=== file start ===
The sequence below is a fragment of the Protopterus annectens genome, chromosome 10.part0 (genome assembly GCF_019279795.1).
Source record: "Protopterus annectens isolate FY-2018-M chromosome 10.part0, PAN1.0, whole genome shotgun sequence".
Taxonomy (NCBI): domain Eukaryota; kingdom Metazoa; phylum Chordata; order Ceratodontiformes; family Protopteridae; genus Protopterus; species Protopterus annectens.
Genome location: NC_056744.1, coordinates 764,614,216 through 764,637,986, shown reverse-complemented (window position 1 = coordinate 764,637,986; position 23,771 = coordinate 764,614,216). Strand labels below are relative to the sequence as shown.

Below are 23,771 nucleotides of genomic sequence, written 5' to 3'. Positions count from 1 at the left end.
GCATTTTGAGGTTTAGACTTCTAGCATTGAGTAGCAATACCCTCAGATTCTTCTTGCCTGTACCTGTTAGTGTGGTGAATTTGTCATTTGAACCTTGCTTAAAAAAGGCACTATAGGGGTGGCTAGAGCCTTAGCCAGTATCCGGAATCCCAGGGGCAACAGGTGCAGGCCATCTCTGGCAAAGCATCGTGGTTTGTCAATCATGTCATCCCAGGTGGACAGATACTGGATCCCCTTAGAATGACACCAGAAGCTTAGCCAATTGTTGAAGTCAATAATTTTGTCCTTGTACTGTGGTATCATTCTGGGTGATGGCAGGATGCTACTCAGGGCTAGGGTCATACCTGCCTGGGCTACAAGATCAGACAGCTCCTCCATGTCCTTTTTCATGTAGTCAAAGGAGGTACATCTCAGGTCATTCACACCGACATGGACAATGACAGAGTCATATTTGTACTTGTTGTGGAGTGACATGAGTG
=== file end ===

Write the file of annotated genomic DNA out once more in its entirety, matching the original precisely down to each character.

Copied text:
The sequence below is a fragment of the Protopterus annectens genome, chromosome 10.part0 (genome assembly GCF_019279795.1).
Source record: "Protopterus annectens isolate FY-2018-M chromosome 10.part0, PAN1.0, whole genome shotgun sequence".
Taxonomy (NCBI): domain Eukaryota; kingdom Metazoa; phylum Chordata; order Ceratodontiformes; family Protopteridae; genus Protopterus; species Protopterus annectens.
Genome location: NC_056744.1, coordinates 764,614,216 through 764,637,986, shown reverse-complemented (window position 1 = coordinate 764,637,986; position 23,771 = coordinate 764,614,216). Strand labels below are relative to the sequence as shown.

Below are 23,771 nucleotides of genomic sequence, written 5' to 3'. Positions count from 1 at the left end.
GCATTTTGAGGTTTAGACTTCTAGCATTGAGTAGCAATACCCTCAGATTCTTCTTGCCTGTACCTGTTAGTGTGGTGAATTTGTCATTTGAACCTTGCTTAAAAAAGGCACTATAGGGGTGGCTAGAGCCTTAGCCAGTATCCGGAATCCCAGGGGCAACAGGTGCAGGCCATCTCTGGCAAAGCATCGTGGTTTGTCAATCATGTCATCCCAGGTGGACAGATACTGGATCCCCTTAGAATGACACCAGAAGCTTAGCCAATTGTTGAAGTCAATAATTTTGTCCTTGTACTGTGGTATCATTCTGGGTGATGGCAGGATGCTACTCAGGGCTAGGGTCATACCTGCCTGGGCTACAAGATCAGACAGCTCCTCCATGTCCTTTTTCATGTAGTCAAAGGAGGTACATCTCAGGTCATTCACACCGACATGGACAATGACAGAGTCATATTTGTACTTGTTGTGGAGTGACATGAGTG